The Impact of Sequential and Circumstantial Changes on Process Models

M. Weidlich, S. Zugal, J. Pinggera, B. Weber, H. Reijers and J. Mendling

In: Proc. ER-POIS '10, pp. 43–54, 2010.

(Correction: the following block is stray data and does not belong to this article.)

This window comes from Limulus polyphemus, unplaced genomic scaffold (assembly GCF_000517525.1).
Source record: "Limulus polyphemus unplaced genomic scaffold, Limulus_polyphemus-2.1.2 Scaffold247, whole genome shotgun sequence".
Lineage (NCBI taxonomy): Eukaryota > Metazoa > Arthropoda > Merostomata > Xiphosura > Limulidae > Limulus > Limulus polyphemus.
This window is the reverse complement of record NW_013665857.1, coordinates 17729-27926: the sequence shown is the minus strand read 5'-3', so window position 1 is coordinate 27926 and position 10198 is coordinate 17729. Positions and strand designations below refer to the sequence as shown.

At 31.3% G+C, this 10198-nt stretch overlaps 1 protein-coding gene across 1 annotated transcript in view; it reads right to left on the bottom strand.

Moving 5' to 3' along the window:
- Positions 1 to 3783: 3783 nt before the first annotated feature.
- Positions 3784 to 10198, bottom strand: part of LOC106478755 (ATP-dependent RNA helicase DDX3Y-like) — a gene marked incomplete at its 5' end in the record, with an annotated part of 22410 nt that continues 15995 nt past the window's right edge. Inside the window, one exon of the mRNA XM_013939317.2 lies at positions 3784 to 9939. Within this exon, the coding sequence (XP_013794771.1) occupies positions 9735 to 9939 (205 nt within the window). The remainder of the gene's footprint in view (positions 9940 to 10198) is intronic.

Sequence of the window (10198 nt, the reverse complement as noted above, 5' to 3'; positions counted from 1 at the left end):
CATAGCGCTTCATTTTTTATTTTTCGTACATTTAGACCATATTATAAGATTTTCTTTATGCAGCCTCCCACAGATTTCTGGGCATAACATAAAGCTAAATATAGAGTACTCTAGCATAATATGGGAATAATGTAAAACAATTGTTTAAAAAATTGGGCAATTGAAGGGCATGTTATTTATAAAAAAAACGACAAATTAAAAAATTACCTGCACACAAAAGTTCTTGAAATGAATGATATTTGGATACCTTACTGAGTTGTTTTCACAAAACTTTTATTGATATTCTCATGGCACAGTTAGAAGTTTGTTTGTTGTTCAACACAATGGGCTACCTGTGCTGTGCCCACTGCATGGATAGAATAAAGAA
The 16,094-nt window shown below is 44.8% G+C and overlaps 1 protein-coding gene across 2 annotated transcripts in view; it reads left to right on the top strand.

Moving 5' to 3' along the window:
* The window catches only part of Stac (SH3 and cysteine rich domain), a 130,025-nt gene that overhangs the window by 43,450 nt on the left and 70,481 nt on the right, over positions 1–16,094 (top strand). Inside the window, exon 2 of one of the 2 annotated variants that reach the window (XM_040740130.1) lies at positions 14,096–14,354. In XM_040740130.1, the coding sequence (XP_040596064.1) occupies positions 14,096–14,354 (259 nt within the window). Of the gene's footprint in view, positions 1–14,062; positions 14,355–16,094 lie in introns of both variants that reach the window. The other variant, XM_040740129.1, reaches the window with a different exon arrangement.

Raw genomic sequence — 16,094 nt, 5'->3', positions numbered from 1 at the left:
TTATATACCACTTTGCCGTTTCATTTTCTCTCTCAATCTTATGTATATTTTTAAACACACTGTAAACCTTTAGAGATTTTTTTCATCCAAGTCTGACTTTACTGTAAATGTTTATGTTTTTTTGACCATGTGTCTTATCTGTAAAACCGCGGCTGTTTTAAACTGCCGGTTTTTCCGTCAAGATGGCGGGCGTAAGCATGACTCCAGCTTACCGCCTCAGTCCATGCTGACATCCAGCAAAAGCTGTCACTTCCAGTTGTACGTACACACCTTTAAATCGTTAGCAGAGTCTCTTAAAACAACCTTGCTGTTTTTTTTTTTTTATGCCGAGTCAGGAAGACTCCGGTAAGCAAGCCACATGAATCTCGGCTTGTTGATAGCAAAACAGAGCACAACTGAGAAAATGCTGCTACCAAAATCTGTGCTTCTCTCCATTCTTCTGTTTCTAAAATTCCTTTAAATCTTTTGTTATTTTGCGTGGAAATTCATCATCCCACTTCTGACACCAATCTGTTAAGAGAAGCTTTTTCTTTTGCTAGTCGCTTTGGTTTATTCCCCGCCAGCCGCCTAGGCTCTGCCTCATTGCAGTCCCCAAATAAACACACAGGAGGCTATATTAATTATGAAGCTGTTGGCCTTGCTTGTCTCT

Abstract. While process modeling has become important for documenting business operations and automating workflow execution, there are serious issues with efficiently and effectively creating and modifying process models. While prior research has mainly investigated process model comprehension, there is hardly any work on maintainability of process models. Cognitive research into software program comprehension has demonstrated that imperative programs are strong in conveying sequential information while obfuscating circumstantial information. This paper addresses the question whether these findings can be transferred to process model maintenance. In particular, it investigates whether it is easier to incorporate sequential change requirements in imperative process models compared to circumstantial change requirements. To address this question this paper presents results from a controlled experiment providing evidence that the type of change (sequential versus circumstantial) has an effect on the accuracy of process models. For performance indicators modeling speed, correctness, and cognitive load no statistically significant differences could be identified.


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